Now, I understand this is kind of a hokey little program snippet (and better ways to implement the functionality).  I'm just trying to get my arms around 'static' and 'extern'.  I don't understand the warnings, because they warn me of a variables that are not used (but, ar used) and functions that are never defined (but, I think they are, and they run on the board).  I don't know if I should just ignore these warnings, or I'm actually doing something incorrect.

 

On a side note, that #pragma once.  Is that needed if I'm doing the ifndef?  Or, are those doing 2 different things?

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Any chance that you are somehow compiling just the include file by itself?

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jl-dev wrote:
On a side note, that #pragma once.  Is that needed if I'm doing the ifndef?  Or, are those doing 2 different things?

 

You do know how to search don't you? wink http://en.wikipedia.org/wiki/Pragma_once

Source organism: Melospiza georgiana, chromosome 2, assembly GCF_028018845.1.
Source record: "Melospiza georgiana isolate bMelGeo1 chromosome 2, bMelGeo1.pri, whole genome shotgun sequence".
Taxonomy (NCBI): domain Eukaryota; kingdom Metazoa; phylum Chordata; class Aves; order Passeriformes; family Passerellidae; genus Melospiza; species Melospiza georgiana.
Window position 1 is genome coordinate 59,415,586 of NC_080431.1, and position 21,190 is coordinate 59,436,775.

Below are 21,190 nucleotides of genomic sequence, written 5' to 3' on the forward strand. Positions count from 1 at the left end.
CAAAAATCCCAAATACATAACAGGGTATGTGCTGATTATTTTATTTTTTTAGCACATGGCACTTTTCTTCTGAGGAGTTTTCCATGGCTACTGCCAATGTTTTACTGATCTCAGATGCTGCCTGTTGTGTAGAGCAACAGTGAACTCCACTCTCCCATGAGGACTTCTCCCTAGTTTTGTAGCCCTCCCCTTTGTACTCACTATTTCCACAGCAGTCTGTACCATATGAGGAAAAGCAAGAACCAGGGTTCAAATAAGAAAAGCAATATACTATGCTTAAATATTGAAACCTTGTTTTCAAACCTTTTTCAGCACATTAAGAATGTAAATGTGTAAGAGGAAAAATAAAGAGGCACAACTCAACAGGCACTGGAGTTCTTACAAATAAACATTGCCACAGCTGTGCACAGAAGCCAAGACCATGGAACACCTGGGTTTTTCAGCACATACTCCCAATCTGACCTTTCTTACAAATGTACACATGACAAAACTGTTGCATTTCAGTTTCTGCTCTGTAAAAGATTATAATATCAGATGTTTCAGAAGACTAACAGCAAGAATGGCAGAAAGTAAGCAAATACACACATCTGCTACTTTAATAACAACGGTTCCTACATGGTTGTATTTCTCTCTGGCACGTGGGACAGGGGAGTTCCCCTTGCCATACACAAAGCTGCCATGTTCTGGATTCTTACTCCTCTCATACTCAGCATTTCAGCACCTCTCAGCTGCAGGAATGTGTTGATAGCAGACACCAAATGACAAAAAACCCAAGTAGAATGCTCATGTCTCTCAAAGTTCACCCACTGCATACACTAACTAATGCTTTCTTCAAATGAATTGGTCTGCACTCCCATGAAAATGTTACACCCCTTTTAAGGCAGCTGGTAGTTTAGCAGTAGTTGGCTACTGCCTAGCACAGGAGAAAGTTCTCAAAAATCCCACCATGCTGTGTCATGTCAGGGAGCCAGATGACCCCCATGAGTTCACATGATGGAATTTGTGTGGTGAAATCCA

About your use of "extern" for function prototypes and function definitions, well, you need to read this http://en.wikipedia.org/wiki/External_variable

"I may make you feel but I can't make you think" - Jethro Tull - Thick As A Brick

"void transmigratus(void) {transmigratus();} // recursio infinitus" - larryvc

"It's much more practical to rely on the processing powers of the real debugger, i.e. the one between the keyboard and chair." - JW wek3

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	static char ButtonState;
	static char FlashLEDState;

Whey are you defining variables in a header file? Surely you only want extern declarations in a .h with the actual definition in a .c but if they are "static" you wouldn't be exporting them anyway (which is kind of the whole point of "static" in this context!).